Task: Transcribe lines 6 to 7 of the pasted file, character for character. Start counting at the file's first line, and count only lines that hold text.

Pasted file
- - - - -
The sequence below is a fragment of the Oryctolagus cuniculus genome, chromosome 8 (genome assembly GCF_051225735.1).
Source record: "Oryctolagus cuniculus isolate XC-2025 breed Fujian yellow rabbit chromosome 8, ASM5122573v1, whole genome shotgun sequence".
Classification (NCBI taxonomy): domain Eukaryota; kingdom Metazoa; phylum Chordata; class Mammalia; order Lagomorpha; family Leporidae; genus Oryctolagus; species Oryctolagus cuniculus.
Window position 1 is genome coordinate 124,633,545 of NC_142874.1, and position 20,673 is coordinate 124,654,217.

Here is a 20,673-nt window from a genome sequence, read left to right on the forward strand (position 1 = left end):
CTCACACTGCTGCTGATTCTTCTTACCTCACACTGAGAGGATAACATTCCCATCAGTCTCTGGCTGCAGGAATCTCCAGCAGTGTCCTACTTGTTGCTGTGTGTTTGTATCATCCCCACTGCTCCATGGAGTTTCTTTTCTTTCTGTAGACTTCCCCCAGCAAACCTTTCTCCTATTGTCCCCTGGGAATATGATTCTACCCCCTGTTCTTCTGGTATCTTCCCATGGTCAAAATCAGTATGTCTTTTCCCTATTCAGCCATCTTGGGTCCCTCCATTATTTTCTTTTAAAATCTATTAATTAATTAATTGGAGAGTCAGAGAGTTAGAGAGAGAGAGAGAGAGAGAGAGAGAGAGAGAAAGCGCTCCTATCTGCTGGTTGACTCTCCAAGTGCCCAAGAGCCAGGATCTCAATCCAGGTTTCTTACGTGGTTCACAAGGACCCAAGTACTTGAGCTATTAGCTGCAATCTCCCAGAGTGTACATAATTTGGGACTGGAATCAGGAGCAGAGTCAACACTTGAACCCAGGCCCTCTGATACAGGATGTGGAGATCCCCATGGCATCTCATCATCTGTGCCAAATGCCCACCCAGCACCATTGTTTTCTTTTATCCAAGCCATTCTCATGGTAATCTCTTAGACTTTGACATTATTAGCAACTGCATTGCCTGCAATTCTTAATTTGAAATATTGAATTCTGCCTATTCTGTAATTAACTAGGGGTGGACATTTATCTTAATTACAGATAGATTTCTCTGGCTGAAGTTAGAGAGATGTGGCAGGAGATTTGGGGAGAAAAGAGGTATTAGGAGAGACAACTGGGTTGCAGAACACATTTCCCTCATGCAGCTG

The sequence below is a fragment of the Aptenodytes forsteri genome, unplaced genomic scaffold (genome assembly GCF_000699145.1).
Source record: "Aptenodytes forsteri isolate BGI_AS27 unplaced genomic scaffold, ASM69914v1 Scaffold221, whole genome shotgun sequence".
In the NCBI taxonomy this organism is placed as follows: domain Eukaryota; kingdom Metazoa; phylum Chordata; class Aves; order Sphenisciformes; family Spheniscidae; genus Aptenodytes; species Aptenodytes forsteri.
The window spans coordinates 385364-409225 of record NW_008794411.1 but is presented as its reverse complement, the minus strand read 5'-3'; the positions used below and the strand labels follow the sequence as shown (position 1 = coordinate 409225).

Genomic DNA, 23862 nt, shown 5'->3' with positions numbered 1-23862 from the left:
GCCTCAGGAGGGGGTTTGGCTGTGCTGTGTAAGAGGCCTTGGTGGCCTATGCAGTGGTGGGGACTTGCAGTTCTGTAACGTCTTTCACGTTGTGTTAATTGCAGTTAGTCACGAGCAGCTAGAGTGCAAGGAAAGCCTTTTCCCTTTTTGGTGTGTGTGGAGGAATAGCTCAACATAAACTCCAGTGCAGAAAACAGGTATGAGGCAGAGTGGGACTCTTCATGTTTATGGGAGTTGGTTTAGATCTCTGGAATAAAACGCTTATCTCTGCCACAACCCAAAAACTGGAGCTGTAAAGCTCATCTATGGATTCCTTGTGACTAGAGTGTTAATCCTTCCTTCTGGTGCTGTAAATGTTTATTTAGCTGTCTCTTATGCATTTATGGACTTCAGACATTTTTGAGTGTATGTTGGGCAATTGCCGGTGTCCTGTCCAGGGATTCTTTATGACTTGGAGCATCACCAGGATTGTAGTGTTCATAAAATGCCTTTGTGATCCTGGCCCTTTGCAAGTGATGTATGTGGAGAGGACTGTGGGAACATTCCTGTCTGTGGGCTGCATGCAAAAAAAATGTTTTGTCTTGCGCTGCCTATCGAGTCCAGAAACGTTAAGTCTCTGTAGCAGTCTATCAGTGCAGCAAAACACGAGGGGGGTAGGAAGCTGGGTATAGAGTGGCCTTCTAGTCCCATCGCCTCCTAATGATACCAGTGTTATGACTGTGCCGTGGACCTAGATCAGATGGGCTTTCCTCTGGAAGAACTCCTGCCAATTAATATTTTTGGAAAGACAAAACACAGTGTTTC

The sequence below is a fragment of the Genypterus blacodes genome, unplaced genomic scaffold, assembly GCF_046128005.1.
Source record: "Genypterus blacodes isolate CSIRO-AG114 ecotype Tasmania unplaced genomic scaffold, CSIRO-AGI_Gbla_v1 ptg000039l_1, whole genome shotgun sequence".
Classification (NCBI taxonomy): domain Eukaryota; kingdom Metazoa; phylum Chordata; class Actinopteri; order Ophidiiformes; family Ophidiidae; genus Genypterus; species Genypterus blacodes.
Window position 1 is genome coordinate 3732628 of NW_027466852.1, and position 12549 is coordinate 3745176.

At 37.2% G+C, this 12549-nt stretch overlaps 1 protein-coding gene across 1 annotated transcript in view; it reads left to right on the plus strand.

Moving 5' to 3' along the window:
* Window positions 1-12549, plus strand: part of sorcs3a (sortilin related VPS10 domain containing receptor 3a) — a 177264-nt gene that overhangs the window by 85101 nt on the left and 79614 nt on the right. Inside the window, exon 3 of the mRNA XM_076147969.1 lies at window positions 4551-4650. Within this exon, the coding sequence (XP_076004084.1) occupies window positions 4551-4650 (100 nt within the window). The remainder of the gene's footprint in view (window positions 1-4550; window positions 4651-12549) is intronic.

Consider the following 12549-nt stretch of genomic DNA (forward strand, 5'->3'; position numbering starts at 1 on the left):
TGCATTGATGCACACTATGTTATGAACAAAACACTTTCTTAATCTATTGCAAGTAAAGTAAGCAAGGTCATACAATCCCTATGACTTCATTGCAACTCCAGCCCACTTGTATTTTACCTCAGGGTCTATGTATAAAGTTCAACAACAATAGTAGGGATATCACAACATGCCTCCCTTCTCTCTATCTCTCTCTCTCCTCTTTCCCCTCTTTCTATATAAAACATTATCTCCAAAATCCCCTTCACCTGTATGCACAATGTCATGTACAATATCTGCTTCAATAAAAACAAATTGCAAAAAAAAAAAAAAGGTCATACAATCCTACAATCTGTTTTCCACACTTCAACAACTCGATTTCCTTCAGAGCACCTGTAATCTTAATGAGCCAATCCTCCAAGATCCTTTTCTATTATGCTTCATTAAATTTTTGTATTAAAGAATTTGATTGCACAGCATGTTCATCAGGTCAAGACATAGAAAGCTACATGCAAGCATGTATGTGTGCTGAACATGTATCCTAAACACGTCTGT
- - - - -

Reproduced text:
CTCACACTGCTGCTGATTCTTCTTACCTCACACTGAGAGGATAACATTCCCATCAGTCTCTGGCTGCAGGAATCTCCAGCAGTGTCCTACTTGTTGCTGTGTGTTTGTATCATCCCCACTGCTCCATGGAGTTTCTTTTCTTTCTGTAGACTTCCCCCAGCAAACCTTTCTCCTATTGTCCCCTGGGAATATGATTCTACCCCCTGTTCTTCTGGTATCTTCCCATGGTCAAAATCAGTATGTCTTTTCCCTATTCAGCCATCTTGGGTCCCTCCATTATTTTCTTTTAAAATCTATTAATTAATTAATTGGAGAGTCAGAGAGTTAGAGAGAGAGAGAGAGAGAGAGAGAGAGAGAGAAAGCGCTCCTATCTGCTGGTTGACTCTCCAAGTGCCCAAGAGCCAGGATCTCAATCCAGGTTTCTTACGTGGTTCACAAGGACCCAAGTACTTGAGCTATTAGCTGCAATCTCCCAGAGTGTACATAATTTGGGACTGGAATCAGGAGCAGAGTCAACACTTGAACCCAGGCCCTCTGATACAGGATGTGGAGATCCCCATGGCATCTCATCATCTGTGCCAAATGCCCACCCAGCACCATTGTTTTCTTTTATCCAAGCCATTCTCATGGTAATCTCTTAGACTTTGACATTATTAGCAACTGCATTGCCTGCAATTCTTAATTTGAAATATTGAATTCTGCCTATTCTGTAATTAACTAGGGGTGGACATTTATCTTAATTACAGATAGATTTCTCTGGCTGAAGTTAGAGAGATGTGGCAGGAGATTTGGGGAGAAAAGAGGTATTAGGAGAGACAACTGGGTTGCAGAACACATTTCCCTCATGCAGCTG

The sequence below is a fragment of the Aptenodytes forsteri genome, unplaced genomic scaffold (genome assembly GCF_000699145.1).